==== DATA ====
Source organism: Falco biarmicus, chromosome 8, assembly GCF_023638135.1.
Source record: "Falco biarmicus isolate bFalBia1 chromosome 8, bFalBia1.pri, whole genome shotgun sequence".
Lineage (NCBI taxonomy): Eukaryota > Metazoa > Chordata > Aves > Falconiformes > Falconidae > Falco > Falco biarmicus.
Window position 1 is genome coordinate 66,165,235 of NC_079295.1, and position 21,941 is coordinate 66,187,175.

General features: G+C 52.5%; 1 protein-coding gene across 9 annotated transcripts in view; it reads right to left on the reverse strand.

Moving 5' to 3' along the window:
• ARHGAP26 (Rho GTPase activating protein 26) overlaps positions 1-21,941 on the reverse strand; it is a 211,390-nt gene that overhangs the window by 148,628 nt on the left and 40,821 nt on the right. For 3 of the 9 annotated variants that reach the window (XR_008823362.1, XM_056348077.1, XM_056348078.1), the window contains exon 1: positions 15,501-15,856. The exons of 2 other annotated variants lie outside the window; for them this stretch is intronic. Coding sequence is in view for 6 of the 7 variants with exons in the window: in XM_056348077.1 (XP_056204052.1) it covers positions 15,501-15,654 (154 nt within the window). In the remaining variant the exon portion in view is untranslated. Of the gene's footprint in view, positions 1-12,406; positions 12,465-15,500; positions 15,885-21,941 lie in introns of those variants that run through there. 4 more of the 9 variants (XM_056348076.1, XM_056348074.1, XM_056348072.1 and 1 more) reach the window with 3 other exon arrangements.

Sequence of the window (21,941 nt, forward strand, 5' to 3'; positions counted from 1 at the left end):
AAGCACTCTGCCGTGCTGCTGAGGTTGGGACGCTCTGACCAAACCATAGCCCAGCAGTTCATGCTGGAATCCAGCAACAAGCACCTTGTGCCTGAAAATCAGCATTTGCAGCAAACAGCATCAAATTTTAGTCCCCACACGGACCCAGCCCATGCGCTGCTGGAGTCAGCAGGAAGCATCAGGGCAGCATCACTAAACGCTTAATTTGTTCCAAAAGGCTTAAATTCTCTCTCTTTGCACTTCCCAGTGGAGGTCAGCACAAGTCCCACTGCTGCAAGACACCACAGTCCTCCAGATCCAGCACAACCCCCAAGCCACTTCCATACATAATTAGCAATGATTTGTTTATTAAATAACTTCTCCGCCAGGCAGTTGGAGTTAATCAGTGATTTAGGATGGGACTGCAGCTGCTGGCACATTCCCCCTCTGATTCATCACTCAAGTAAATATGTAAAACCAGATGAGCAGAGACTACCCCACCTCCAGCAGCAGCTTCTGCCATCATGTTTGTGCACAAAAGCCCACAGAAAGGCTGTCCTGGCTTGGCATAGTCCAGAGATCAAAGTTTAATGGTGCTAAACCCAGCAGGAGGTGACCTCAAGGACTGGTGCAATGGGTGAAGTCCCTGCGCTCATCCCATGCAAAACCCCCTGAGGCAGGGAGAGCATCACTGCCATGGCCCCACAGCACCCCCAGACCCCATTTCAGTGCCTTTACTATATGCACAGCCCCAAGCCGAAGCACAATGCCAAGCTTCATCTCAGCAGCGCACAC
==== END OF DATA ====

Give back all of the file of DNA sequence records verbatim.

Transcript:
Source organism: Falco biarmicus, chromosome 8, assembly GCF_023638135.1.
Source record: "Falco biarmicus isolate bFalBia1 chromosome 8, bFalBia1.pri, whole genome shotgun sequence".
Lineage (NCBI taxonomy): Eukaryota > Metazoa > Chordata > Aves > Falconiformes > Falconidae > Falco > Falco biarmicus.
Window position 1 is genome coordinate 66,165,235 of NC_079295.1, and position 21,941 is coordinate 66,187,175.

General features: G+C 52.5%; 1 protein-coding gene across 9 annotated transcripts in view; it reads right to left on the reverse strand.

Moving 5' to 3' along the window:
• ARHGAP26 (Rho GTPase activating protein 26) overlaps positions 1-21,941 on the reverse strand; it is a 211,390-nt gene that overhangs the window by 148,628 nt on the left and 40,821 nt on the right. For 3 of the 9 annotated variants that reach the window (XR_008823362.1, XM_056348077.1, XM_056348078.1), the window contains exon 1: positions 15,501-15,856. The exons of 2 other annotated variants lie outside the window; for them this stretch is intronic. Coding sequence is in view for 6 of the 7 variants with exons in the window: in XM_056348077.1 (XP_056204052.1) it covers positions 15,501-15,654 (154 nt within the window). In the remaining variant the exon portion in view is untranslated. Of the gene's footprint in view, positions 1-12,406; positions 12,465-15,500; positions 15,885-21,941 lie in introns of those variants that run through there. 4 more of the 9 variants (XM_056348076.1, XM_056348074.1, XM_056348072.1 and 1 more) reach the window with 3 other exon arrangements.

Sequence of the window (21,941 nt, forward strand, 5' to 3'; positions counted from 1 at the left end):
AAGCACTCTGCCGTGCTGCTGAGGTTGGGACGCTCTGACCAAACCATAGCCCAGCAGTTCATGCTGGAATCCAGCAACAAGCACCTTGTGCCTGAAAATCAGCATTTGCAGCAAACAGCATCAAATTTTAGTCCCCACACGGACCCAGCCCATGCGCTGCTGGAGTCAGCAGGAAGCATCAGGGCAGCATCACTAAACGCTTAATTTGTTCCAAAAGGCTTAAATTCTCTCTCTTTGCACTTCCCAGTGGAGGTCAGCACAAGTCCCACTGCTGCAAGACACCACAGTCCTCCAGATCCAGCACAACCCCCAAGCCACTTCCATACATAATTAGCAATGATTTGTTTATTAAATAACTTCTCCGCCAGGCAGTTGGAGTTAATCAGTGATTTAGGATGGGACTGCAGCTGCTGGCACATTCCCCCTCTGATTCATCACTCAAGTAAATATGTAAAACCAGATGAGCAGAGACTACCCCACCTCCAGCAGCAGCTTCTGCCATCATGTTTGTGCACAAAAGCCCACAGAAAGGCTGTCCTGGCTTGGCATAGTCCAGAGATCAAAGTTTAATGGTGCTAAACCCAGCAGGAGGTGACCTCAAGGACTGGTGCAATGGGTGAAGTCCCTGCGCTCATCCCATGCAAAACCCCCTGAGGCAGGGAGAGCATCACTGCCATGGCCCCACAGCACCCCCAGACCCCATTTCAGTGCCTTTACTATATGCACAGCCCCAAGCCGAAGCACAATGCCAAGCTTCATCTCAGCAGCGCACAC